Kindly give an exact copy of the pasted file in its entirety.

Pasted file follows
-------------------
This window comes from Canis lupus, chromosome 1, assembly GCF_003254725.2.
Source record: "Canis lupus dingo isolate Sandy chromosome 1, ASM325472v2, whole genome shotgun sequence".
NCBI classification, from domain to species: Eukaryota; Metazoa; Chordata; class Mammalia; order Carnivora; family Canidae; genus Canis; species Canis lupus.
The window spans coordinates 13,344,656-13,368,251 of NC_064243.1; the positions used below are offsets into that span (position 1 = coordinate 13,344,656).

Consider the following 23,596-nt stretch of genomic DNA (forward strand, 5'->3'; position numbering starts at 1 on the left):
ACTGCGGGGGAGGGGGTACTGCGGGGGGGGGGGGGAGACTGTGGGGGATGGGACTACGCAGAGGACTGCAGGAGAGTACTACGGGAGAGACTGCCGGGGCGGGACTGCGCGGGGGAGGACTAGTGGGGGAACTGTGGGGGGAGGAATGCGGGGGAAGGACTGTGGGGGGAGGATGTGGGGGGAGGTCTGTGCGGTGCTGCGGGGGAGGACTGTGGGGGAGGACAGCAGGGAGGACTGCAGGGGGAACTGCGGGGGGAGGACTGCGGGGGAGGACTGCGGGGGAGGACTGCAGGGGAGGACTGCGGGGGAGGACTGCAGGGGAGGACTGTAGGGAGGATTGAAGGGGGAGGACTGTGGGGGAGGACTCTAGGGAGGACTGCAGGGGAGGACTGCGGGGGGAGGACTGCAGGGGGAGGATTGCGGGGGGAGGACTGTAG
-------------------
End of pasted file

This window comes from Canis lupus, chromosome 1, assembly GCF_003254725.2.
Source record: "Canis lupus dingo isolate Sandy chromosome 1, ASM325472v2, whole genome shotgun sequence".
NCBI classification, from domain to species: Eukaryota; Metazoa; Chordata; class Mammalia; order Carnivora; family Canidae; genus Canis; species Canis lupus.
The window spans coordinates 13,344,656-13,368,251 of NC_064243.1; the positions used below are offsets into that span (position 1 = coordinate 13,344,656).

Consider the following 23,596-nt stretch of genomic DNA (forward strand, 5'->3'; position numbering starts at 1 on the left):
ACTGCGGGGGAGGGGGTACTGCGGGGGGGGGGGGGAGACTGTGGGGGATGGGACTACGCAGAGGACTGCAGGAGAGTACTACGGGAGAGACTGCCGGGGCGGGACTGCGCGGGGGAGGACTAGTGGGGGAACTGTGGGGGGAGGAATGCGGGGGAAGGACTGTGGGGGGAGGATGTGGGGGGAGGTCTGTGCGGTGCTGCGGGGGAGGACTGTGGGGGAGGACAGCAGGGAGGACTGCAGGGGGAACTGCGGGGGGAGGACTGCGGGGGAGGACTGCGGGGGAGGACTGCAGGGGAGGACTGCGGGGGAGGACTGCAGGGGAGGACTGTAGGGAGGATTGAAGGGGGAGGACTGTGGGGGAGGACTCTAGGGAGGACTGCAGGGGAGGACTGCGGGGGGAGGACTGCAGGGGGAGGATTGCGGGGGGAGGACTGTAG